MiCA designates significant ARTs and EMTs based on specific criteria and imposes stricter rules on their issuers, including capital requirements. The European Banking Authority will supervise them, similar to the classification of systemically important banks.
Exclusions and Liability Concerns
MiCA does not cover certain types of crypto-assets already regulated under existing financial services laws, such as security tokens under MiFID II. It also excludes unique crypto-assets like non-fungible tokens (NFTs) unless issued as part of a series or collection. Concerns arise regarding the broad liability of crypto custodians, which could lead to limited custodianship options or higher costs for EU investors.
MiCA acknowledges that truly decentralized arrangements and crypto-assets without identifiable issuers fall outside its scope. It does not capture Decentralized Finance (DeFi) and operations of Decentralized Autonomous Organizations (DAOs) as long as control is genuinely decentralized.
Contrasting Regulatory Approaches: UAE’s Flexibility vs. EU’s Uniformity and Hong Kong’s Transition
Various countries employ different approaches to regulate the crypto sector, each with its own advantages and disadvantages. From the competition for innovation in the UAE to the emphasis on security in Hong Kong and the principle-based approach in Europe, each approach reflects a distinct set of priorities and trade-offs.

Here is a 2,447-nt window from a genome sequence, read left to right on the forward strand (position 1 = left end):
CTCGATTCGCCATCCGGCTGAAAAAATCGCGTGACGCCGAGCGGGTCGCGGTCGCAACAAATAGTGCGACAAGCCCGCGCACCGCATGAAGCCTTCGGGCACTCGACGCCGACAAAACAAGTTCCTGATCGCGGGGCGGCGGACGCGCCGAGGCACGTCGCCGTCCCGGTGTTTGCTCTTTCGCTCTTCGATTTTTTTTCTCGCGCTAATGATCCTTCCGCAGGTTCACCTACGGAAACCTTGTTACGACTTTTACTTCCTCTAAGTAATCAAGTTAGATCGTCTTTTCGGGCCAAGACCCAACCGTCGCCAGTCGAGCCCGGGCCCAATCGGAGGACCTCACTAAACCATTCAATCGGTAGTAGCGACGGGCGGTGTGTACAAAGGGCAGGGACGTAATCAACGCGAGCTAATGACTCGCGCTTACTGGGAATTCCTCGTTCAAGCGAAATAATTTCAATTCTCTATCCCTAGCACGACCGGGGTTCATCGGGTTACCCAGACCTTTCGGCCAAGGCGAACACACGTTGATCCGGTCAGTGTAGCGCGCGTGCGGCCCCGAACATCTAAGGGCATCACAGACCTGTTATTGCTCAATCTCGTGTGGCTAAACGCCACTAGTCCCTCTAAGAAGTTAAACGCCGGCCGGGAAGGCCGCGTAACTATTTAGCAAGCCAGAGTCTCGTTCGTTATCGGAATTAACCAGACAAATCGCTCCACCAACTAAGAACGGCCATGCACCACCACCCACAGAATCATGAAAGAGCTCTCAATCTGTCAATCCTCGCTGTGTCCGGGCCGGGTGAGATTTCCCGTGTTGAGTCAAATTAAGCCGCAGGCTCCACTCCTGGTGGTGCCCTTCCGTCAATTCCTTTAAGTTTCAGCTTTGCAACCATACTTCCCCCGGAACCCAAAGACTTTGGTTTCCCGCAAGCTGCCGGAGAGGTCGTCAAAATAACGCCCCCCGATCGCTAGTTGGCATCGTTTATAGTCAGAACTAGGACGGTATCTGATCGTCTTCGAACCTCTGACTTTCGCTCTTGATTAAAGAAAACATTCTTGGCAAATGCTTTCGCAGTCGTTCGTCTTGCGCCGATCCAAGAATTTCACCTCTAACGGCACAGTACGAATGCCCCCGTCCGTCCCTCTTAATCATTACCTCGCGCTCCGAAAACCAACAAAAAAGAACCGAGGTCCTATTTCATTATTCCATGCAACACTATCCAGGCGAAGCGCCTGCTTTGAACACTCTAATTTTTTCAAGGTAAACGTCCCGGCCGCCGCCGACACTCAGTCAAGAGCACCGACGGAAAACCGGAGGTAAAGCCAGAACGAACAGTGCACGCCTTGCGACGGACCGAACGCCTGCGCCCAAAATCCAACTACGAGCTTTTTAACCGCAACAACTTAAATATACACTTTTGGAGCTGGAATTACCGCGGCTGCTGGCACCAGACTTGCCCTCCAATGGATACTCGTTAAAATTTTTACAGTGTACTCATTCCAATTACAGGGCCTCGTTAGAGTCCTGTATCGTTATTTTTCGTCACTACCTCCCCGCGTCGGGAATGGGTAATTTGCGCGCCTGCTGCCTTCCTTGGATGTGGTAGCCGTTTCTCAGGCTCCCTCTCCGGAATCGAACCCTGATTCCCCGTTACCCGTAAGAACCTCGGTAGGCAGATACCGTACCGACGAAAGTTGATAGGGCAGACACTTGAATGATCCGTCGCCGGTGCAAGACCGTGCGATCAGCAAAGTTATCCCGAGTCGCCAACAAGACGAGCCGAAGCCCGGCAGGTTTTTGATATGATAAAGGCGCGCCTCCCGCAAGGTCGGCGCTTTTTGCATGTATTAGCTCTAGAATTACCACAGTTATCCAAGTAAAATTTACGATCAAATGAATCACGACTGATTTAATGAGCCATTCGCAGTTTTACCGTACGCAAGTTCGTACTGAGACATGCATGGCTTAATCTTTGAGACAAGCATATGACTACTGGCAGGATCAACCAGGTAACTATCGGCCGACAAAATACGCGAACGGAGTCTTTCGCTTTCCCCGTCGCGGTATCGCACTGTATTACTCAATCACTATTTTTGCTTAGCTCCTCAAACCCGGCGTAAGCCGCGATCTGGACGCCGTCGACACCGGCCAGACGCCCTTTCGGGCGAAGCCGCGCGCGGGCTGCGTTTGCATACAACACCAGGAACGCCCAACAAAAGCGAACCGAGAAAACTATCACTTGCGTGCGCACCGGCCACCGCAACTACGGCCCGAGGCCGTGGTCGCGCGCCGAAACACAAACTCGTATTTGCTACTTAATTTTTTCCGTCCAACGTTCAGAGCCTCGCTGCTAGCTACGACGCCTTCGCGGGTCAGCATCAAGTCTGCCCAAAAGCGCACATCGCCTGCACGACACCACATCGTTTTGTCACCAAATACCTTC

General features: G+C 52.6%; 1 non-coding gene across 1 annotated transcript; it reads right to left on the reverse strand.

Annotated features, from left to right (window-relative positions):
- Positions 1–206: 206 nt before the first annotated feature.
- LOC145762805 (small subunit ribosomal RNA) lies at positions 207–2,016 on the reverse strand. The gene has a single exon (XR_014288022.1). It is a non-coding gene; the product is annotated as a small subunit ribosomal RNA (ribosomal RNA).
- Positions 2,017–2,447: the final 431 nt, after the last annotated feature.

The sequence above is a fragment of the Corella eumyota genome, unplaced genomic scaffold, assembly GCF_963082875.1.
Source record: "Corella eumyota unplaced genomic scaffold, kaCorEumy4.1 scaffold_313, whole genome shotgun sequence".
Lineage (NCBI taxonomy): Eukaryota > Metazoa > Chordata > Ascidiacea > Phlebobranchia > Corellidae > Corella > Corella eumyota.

Compared to the EU, the UAE is a small country with its own advantages. It can quickly create and implement regulations, allowing for flexibility and multiple iterations, according to Jorge Carrasco, Managing Director, Blockchain and Digital Assets at FTI Consulting. In contrast, Europe follows a principle-based regulatory approach, which makes it difficult to determine the exact implementation of regulations due to different approaches and frameworks among member countries. The advantage of MiCA, on the other hand, is that it establishes unified principles for everyone to follow. While the specific paths may vary, the end goal remains the same.
We have witnessed delays in the release of MiCA principles, and it will take time for them to come into effect. Furthermore, each country in the EU will likely adopt and mature at its own pace.
Jorge suggests that the UAE stands out for striking a good balance between protecting customer interests and promoting innovation by enabling licensing for various activities and adopting a more open approach to regulation, outside of rigid rule books. Abu Dhabi and Dubai have implemented sandboxes to facilitate this process.
Kristi notes that the UAE has shifted its stance and intends to establish a lasting presence rather than being a transient hub. Hong Kong went through a similar transition and is expected to develop its regulations further. While Hong Kong’s current regulations may not be appealing and are relatively restrictive, more developments are anticipated. Hong Kong regulators initially focused on regulating exchanges, as it was the easiest entry point and covered most activities in the space, says Kristi.
Global Regulatory Landscape for Virtual Asset Businesses: Perspectives and Challenges